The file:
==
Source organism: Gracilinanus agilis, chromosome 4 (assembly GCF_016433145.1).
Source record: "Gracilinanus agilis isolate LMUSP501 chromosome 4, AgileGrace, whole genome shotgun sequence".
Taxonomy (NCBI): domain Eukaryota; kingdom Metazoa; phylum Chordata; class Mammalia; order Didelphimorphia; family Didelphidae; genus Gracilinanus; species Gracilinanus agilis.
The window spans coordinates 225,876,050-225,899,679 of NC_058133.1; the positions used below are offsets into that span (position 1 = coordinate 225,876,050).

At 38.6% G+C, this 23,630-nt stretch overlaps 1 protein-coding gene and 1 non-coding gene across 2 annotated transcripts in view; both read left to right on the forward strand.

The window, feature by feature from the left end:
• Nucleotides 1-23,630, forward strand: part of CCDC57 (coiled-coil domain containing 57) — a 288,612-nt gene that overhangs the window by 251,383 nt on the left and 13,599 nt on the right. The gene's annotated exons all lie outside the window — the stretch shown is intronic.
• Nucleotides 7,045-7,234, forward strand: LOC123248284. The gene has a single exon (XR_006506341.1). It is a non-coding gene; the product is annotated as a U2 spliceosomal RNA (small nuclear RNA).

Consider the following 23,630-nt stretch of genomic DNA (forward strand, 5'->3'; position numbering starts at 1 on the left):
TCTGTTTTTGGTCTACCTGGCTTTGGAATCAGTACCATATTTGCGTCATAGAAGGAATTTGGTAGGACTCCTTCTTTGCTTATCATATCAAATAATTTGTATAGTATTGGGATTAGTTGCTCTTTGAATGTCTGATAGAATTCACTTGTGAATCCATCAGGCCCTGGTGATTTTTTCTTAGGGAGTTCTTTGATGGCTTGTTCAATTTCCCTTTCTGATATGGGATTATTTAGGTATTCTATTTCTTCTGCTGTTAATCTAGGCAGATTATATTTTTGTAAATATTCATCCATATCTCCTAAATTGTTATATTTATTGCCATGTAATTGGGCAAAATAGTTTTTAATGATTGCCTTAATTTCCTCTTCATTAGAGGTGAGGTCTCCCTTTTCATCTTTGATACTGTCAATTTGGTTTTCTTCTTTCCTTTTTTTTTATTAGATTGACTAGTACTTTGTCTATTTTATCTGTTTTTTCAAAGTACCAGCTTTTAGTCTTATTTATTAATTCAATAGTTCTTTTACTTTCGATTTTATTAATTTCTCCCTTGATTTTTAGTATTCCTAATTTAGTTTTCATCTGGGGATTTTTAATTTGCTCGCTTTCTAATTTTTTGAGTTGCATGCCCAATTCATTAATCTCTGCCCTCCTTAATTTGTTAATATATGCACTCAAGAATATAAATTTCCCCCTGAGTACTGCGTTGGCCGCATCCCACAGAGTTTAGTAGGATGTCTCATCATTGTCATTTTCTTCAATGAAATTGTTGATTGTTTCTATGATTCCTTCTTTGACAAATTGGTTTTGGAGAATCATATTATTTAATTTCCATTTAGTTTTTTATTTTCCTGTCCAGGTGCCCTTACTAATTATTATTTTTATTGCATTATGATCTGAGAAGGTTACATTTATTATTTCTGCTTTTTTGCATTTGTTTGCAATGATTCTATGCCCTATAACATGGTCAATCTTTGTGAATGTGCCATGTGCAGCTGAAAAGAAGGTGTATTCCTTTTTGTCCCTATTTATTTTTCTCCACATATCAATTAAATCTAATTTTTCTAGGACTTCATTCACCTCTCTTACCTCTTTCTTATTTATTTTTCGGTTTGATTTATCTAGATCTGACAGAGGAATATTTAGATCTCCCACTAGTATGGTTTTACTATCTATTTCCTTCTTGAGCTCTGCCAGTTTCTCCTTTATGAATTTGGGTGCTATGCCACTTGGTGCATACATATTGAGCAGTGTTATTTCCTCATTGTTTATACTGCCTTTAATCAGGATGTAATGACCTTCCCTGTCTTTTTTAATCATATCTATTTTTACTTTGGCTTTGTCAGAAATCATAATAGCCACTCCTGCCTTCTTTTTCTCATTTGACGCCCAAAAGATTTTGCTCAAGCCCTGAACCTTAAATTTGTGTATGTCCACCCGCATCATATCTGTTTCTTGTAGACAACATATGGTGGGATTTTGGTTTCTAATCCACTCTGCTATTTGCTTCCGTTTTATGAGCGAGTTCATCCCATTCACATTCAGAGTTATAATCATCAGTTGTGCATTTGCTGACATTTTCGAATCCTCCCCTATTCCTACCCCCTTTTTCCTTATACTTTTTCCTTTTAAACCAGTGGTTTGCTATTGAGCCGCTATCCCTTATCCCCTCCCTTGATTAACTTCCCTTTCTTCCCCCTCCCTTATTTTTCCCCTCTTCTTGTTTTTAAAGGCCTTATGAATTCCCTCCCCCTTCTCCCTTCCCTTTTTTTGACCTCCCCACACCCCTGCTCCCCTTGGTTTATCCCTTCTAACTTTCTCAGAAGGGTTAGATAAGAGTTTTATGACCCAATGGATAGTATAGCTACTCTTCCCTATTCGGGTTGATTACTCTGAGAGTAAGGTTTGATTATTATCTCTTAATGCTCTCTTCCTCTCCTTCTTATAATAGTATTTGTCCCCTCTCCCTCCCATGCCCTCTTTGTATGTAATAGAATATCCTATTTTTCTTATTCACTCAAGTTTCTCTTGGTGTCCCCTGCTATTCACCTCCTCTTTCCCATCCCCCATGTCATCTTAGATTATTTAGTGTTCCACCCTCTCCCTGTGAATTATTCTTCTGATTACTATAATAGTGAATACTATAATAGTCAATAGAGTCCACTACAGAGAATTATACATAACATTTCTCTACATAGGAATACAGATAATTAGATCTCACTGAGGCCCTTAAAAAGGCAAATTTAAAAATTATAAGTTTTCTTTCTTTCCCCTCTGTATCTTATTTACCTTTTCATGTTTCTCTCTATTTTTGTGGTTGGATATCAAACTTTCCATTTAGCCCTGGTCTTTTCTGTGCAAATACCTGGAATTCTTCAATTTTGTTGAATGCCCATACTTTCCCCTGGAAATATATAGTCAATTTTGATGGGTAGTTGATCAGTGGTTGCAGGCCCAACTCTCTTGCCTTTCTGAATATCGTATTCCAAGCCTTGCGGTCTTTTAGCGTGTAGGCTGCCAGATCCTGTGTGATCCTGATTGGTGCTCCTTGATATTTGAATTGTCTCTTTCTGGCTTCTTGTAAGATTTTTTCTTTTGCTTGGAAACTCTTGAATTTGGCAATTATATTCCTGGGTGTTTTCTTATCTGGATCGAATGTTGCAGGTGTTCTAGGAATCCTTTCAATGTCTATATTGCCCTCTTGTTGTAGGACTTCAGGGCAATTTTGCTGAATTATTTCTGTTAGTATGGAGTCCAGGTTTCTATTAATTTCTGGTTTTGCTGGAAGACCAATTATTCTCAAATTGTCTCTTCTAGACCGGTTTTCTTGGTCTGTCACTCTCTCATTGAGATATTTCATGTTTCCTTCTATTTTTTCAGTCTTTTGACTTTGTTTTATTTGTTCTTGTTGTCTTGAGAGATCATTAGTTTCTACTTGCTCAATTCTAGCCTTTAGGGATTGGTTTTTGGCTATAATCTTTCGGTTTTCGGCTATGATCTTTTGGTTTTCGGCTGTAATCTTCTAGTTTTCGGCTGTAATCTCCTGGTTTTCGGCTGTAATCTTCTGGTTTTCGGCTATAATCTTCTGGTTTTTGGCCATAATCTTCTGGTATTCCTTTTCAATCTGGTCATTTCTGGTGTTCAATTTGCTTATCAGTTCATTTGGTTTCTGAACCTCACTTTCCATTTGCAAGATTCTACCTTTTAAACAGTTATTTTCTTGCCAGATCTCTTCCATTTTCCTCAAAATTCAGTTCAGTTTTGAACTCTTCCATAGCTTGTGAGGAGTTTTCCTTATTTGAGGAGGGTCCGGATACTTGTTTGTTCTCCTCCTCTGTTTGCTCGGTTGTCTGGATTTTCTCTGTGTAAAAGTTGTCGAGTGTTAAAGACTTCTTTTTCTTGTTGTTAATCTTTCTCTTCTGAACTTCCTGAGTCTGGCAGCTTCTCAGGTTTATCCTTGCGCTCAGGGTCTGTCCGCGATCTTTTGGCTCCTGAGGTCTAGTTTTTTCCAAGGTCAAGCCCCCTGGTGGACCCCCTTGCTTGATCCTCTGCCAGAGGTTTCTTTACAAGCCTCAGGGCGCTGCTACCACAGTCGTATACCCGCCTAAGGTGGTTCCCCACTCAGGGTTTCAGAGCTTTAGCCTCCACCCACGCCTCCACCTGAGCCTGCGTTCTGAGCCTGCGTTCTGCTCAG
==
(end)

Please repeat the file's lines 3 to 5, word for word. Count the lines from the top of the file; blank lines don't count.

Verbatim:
Taxonomy (NCBI): domain Eukaryota; kingdom Metazoa; phylum Chordata; class Mammalia; order Didelphimorphia; family Didelphidae; genus Gracilinanus; species Gracilinanus agilis.
The window spans coordinates 225,876,050-225,899,679 of NC_058133.1; the positions used below are offsets into that span (position 1 = coordinate 225,876,050).

At 38.6% G+C, this 23,630-nt stretch overlaps 1 protein-coding gene and 1 non-coding gene across 2 annotated transcripts in view; both read left to right on the forward strand.